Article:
Copper Gnomes and Gateway can both cheat something into play at instant speed. If you’re running any truly nasty threats like Blightsteel Colossus and you don’t have 12 mana to cheat it into play before your turn starts, these guys can help with that. Master Transmuter was practically born to cheat this big boy onto the battlefield.
Flashing Sans Raff
While our commander may let us flash in historic spells, there’s no reason why we can’t also run spells with Flash. There are some good Flash spells in Blue and White over and above the aforementioned Darksteel Sentinel. Since our goal is to build a deck that plays on the end step of the player to our right, they’ll fit right in and let us play our playstyle whether or not Raff is on the field.
These cards qualify as answers to problems our opponents might present to us, so while they don’t help with our artifact theme they are an essential part of building a resilient deck.
What do you do if an opponent plays a spell that would draw them a ton of cards?
Flash in Alms Collector and instead each of you get to draw a single card.
What if they try to cheat in a token or tokens that you really wish you had?
Flash in Crafty Cutpurse and now that Marit Lage or huge army is yours and yours alone.
What if they dropped a Panharmonicon and are about to abuse it with ETB effects?
Flash in Hushwing Gryff and now any creatures entering the battlefield won’t cause abilities to trigger.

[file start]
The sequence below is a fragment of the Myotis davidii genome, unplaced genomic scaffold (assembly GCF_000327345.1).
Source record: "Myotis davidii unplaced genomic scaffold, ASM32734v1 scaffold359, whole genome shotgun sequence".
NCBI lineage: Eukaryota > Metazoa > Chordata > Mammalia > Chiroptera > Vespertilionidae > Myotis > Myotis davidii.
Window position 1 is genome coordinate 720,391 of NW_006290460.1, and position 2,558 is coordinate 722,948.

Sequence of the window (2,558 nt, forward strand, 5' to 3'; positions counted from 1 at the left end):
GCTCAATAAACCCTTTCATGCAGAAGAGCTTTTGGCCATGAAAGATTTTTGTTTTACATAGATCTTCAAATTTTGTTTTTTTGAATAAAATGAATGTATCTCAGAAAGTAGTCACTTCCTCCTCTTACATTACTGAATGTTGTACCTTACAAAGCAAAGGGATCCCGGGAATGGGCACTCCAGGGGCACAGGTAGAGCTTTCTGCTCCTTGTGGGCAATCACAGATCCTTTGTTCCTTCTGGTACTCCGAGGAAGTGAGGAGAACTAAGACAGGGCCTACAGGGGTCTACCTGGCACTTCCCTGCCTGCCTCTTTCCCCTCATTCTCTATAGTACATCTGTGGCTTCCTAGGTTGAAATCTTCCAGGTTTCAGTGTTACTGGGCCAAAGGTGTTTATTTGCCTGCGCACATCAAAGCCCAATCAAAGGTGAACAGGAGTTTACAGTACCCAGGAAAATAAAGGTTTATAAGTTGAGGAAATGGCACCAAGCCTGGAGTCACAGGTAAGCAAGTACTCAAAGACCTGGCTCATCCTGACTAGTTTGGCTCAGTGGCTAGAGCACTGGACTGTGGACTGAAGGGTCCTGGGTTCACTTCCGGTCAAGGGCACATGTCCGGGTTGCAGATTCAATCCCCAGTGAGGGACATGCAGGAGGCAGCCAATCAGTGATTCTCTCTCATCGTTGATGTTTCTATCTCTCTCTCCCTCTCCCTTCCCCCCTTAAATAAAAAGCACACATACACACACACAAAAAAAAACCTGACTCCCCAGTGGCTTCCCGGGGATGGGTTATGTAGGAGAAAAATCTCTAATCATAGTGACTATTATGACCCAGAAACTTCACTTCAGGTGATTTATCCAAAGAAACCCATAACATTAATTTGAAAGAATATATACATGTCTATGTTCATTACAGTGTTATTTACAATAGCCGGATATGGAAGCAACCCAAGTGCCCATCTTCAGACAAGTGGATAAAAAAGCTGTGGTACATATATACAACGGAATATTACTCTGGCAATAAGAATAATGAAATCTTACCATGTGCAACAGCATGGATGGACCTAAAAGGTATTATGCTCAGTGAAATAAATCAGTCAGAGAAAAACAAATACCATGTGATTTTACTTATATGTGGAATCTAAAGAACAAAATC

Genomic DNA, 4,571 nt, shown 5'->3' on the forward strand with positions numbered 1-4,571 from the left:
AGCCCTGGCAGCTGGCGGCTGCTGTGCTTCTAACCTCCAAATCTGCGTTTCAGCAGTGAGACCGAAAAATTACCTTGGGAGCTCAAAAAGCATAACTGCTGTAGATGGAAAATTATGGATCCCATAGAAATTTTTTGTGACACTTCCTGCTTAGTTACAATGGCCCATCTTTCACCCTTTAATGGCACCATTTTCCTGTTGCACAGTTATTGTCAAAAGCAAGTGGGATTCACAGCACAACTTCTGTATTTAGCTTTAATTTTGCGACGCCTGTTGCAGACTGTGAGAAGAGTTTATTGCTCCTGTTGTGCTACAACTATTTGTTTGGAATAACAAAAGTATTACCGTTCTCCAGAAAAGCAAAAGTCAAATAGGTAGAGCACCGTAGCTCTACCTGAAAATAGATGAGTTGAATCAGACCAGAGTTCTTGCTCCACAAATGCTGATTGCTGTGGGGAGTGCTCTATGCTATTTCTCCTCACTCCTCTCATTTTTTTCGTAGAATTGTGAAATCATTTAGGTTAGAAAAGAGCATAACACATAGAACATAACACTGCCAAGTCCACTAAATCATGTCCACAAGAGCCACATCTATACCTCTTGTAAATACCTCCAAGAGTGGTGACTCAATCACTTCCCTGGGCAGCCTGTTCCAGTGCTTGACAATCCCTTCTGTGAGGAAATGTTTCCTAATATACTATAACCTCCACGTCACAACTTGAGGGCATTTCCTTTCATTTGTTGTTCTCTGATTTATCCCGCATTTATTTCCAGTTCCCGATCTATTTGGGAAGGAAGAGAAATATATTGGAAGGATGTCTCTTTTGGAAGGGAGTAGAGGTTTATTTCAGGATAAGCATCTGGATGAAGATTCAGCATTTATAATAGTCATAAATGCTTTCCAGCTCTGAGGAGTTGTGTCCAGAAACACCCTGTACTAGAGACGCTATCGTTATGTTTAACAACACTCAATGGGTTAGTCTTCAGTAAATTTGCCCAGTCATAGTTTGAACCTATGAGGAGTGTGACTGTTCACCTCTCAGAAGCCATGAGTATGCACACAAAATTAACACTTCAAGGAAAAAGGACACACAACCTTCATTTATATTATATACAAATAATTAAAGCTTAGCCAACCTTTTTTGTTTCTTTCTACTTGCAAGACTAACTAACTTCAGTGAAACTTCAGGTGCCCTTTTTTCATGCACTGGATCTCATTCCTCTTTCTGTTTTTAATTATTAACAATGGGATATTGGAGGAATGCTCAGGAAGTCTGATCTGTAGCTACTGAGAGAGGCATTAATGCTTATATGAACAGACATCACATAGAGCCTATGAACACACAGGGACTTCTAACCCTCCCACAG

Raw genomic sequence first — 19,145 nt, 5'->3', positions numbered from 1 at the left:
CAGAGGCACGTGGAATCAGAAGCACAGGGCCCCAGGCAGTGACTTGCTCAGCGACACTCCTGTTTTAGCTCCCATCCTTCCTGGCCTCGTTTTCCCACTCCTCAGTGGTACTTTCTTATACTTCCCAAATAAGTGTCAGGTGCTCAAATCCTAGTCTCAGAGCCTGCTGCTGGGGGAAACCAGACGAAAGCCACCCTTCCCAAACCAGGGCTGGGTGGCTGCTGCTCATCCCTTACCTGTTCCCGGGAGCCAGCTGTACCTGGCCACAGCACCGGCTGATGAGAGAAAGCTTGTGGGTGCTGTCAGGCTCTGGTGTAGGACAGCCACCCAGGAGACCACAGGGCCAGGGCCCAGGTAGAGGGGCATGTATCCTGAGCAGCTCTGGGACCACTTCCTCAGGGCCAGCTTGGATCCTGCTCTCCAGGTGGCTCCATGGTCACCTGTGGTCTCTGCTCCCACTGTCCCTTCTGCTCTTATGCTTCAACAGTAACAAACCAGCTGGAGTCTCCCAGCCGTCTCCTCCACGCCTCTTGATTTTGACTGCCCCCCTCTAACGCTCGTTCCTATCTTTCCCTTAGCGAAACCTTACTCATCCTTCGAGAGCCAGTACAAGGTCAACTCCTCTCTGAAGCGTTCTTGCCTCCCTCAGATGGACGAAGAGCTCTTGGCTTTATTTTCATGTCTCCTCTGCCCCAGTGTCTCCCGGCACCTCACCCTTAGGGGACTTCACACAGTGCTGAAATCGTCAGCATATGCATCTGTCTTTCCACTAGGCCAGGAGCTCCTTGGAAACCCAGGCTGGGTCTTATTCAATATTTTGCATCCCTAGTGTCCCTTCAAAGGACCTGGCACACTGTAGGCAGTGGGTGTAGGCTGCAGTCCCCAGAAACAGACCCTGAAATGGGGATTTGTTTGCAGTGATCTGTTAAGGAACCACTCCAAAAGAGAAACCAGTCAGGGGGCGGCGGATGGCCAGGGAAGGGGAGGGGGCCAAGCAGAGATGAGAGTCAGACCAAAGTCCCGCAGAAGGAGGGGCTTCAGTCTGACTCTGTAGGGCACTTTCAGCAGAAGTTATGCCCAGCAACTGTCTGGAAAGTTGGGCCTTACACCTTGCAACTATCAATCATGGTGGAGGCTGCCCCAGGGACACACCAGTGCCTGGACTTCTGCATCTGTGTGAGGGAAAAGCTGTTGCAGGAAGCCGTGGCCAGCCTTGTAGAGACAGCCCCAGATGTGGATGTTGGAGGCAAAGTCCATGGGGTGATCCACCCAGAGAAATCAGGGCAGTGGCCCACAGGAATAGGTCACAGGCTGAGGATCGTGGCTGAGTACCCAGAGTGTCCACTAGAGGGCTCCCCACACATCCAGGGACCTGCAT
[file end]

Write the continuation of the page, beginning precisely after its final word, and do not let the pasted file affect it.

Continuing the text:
What if you absolutely, positively have to cast a card that’s in your graveyard?
Torrential Gearhulk will do that for you so long as it’s an instant.
What if you need to stop opponents from casting spells on other players’ turns?
Teferi, Mage of Zhalfir will not only do that, he will also give your creature cards flash!
What if you want to play a bad card you never thought you’d pull out of your binder?
Hixus, Prison Warden might just fit that description, and what’s more, he will exile a creature even if it has hexproof or shroud. I never thought I’d put Hixus in a deck, but there are a lot of nasty hexproof creatures who are dangerous and well worth removing. If you’re willing to take a punch, he’s your man. You can flash Hixus in, take your lumps and then have Hixus lock them up and throw away the key. An opponent’s commander can always be returned to the command zone when it moves between zones, so Hixus is far from a perfect solution, but he fits in with what we’re trying to do here.
I’m not going to list every card in the deck, but there’s a lot more worth mentioning. I’m also running a few more artifact creatures that fit in well with this deck so let’s start with them.
Mycosynth Golem will give our artifact creature spells affinity for artifacts, meaning they will cost one less for each artifact we control. In the right situation he could let us dump a big hand full of artifacts for nothing or next to nothing. Platinum Emperion will keep our life total from changing, but we’ll still be vulnerable to infect and commander damage. Phyrexian Revoker can be incredibly powerful if we are smart about what nonland card we name. Being able to flash him in is even more powerful, as you can respond to and shut down a game-winning turn if it’s based around a creature with activated abilities. I was able to shut down a friend’s Marwyn, the Nurturer combo deck recently with a turn one Phyrexian Revoker naming Marwyn. I eventually died, but Marwyn sure didn’t do much in that game.